foreword by kenneth yeasting>

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Another one of life's many interesting little things. To someone that didn't grow up in the Great Depression, you just can't appreciate what it was. Everybody was out of work, very few people working at all. And they had like the apple lines and soup lines and soup kitchens and stuff. Well, on the farm we were lucky. We ate well all the time. We didn't have any cash money but, of course, we had our own beef, pork, lamb, although we didn't eat much lamb. Chickens, all we wanted, and eggs, and we raised all our own vegetables, had apple trees, peach trees, cherry trees. So we lived pretty good. The only thing is, we didn't have much cash money. Clothes wore out, well, Mom fixed them up as best she could, and you kept them as long as you possibly could. Dad had an old – I forget what they call it – shoe thing, cobbler’s deal, and he would repair our shoes with pieces of tire or something or old leather from a harness, whatever he could get, just enough to keep them on our feet and keep us going. Anyhow, we managed to get through the Depression all right.
Once I remember during the bottom of the Depression there were a lot of people walking the road in those days looking for work. And Dad had been plowing came home for lunch and there was a fella sitting on the front steps eating an egg sandwich that Mom had made for him, a nice looking middle-aged man. What had happened, he came along the road, walking along the road, and he stopped. It was near lunchtime, and he went up to the house and he asked Mom if he could possibly have some kind of a sandwich in return for maybe a little work. "You name it and I'll do anything because I'm hungry." So Mom made him an egg sandwich and a ham sandwich.
I remember this pretty vividly. I can't remember his name now, but anyhow, Dad came along then at lunch time and saw this fella there and got to talking with him a little bit and asked him where his home was. And he said, well, he was walking toward home where he had a sister living, thought she was still living in Findlay, Ohio, which was thirty-three miles from our place. He had walked all the way from Pittsburgh, Pennsylvania, for several weeks and he had been a steelworker. And, of course, the steel mills were all shut down and he had the clothes on his back and that was about it. He had an extra pair of worn out shoes with him and he had an old watch, and that was about all he had in the world left. His wife had left him. They had separated when he lost his job and she lost her job, and they decided they'd each go their own way. Anyhow, Dad asked him, "Are you a farm boy?" “No, a city boy." "Can you run a plow? Can you hold a plow behind a team of horses?" He said he's willing to try. Dad says, "All right, come on in and have a good lunch and then we'll go plowing." So he went down and he worked all afternoon with Dad behind the plow. And Dad was quite impressed with him. So that evening, which was a Saturday, Dad took him into town, took him over to Feehrmeyer’s and outfitted him with a pair of shoes and a couple shirts and couple pair of overalls and some socks and underwear and pretty well outfitted him. And that man stayed with us – now that plowing was along in August, as I recall – plowing up for oats and wheat for the fall. But he was with us all winter and into the next summer and was the best hired man Dad ever had and worked for room and board for, oh, gee, at least six, eight months. And then Dad started paying him like ten or twenty dollars a month, the little he could afford.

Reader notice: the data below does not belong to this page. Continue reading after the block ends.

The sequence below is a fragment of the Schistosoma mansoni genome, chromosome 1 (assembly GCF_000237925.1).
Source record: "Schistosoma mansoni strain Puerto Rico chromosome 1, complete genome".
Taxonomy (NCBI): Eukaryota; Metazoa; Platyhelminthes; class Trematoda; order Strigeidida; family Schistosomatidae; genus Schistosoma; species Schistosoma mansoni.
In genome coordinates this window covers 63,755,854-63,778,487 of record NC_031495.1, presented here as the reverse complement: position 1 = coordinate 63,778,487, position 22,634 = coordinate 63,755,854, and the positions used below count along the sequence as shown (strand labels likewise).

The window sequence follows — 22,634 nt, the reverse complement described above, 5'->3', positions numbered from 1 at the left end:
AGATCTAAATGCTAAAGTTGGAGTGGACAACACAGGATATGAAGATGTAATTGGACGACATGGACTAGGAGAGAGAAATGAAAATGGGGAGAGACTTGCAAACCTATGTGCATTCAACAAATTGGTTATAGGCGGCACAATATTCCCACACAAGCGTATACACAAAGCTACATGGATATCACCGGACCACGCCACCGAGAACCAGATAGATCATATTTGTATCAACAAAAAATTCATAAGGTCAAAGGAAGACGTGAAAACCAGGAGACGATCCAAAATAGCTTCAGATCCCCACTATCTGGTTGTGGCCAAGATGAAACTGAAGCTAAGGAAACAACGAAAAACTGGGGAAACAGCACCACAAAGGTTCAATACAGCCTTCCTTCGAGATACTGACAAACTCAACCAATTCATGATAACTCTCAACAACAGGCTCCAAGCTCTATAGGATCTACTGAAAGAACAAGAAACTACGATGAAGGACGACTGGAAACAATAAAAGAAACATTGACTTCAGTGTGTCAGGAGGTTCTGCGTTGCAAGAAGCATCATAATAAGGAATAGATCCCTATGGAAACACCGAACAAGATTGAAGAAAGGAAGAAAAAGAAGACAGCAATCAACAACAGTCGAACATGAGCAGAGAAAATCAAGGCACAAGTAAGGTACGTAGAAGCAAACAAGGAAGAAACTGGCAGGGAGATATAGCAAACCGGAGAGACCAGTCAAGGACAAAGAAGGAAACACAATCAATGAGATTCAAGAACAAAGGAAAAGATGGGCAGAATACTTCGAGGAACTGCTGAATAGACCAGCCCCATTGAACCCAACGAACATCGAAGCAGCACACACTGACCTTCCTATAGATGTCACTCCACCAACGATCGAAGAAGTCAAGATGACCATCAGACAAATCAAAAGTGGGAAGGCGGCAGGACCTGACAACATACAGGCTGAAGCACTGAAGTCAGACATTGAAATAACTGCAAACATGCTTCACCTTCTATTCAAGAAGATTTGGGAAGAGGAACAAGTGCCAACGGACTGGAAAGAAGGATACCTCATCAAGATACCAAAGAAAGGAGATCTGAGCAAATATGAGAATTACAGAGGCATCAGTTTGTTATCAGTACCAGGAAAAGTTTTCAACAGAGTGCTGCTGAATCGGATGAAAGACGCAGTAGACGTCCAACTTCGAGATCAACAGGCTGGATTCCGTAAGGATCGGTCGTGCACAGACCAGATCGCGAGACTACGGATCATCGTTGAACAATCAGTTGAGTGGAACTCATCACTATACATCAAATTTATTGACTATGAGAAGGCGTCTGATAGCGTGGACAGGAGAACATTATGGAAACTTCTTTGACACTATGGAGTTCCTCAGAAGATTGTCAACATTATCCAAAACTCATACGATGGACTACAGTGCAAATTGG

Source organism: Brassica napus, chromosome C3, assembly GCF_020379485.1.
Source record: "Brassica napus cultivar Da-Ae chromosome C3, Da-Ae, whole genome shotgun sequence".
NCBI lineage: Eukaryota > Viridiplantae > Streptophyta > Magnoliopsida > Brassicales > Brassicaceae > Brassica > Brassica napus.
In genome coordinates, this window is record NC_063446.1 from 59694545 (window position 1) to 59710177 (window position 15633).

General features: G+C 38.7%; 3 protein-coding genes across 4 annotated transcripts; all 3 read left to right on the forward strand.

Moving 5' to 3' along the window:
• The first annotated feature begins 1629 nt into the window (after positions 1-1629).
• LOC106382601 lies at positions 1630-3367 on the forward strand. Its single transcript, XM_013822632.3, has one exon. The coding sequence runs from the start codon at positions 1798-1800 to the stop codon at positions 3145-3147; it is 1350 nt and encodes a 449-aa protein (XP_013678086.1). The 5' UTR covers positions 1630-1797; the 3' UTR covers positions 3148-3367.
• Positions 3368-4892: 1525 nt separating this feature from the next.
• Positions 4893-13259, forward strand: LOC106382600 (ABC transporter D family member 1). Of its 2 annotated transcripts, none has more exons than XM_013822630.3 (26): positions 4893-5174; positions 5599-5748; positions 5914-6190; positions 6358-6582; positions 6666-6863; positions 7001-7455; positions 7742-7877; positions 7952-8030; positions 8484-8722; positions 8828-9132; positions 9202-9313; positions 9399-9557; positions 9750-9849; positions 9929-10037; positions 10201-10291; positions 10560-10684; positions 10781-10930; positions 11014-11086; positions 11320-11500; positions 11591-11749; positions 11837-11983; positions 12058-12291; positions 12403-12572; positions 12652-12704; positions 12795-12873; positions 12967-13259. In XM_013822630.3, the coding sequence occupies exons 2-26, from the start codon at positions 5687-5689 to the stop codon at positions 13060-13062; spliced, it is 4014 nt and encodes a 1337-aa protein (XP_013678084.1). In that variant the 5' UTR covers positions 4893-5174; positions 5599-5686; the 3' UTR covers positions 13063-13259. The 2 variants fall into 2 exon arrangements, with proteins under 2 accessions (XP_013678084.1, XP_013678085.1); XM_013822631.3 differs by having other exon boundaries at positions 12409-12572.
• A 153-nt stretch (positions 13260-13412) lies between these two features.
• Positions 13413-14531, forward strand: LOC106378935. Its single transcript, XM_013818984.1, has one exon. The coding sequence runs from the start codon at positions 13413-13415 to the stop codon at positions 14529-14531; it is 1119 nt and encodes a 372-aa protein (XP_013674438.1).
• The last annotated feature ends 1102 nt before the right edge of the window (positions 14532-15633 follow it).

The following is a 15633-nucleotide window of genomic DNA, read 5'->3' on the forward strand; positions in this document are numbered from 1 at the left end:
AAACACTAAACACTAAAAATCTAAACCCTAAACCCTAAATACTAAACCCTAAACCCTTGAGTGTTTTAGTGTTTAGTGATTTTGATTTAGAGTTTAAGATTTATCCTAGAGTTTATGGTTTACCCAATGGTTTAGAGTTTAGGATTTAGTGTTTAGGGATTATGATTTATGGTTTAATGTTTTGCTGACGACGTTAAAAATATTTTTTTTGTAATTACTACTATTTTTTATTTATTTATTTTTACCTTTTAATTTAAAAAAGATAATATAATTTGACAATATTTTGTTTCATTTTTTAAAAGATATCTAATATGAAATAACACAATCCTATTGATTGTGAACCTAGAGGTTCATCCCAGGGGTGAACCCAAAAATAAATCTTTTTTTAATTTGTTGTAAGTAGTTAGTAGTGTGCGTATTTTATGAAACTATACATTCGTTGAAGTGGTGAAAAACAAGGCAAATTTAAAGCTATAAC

And then finally he had written. Somehow he had written to his sister and told her where he was, and one day he gets an answer back from her. And Dad… he told Dad, he says, "Well, you know, I appreciate all you've done for me, and I think it's time I went on. And things are starting to look a little better, a few jobs are showing up here and there." So Dad says, "All right, I'll tell you what I'll do. I'll take you into town and buy you a suit of clothes, a dress shirt and tie." So he did. That was Dad's parting gift. And Dad – at that time we had the old Studebaker – and Dad said, "I'll tell you what. You get packed up and I'll take you to your sister's in Findlay. You don't need to walk it." Sure wish I could remember that fella's name. He was a real nice fella. Taught me a lot of things, how to whittle and how to tie different knots and stuff. Quite a nice fella.

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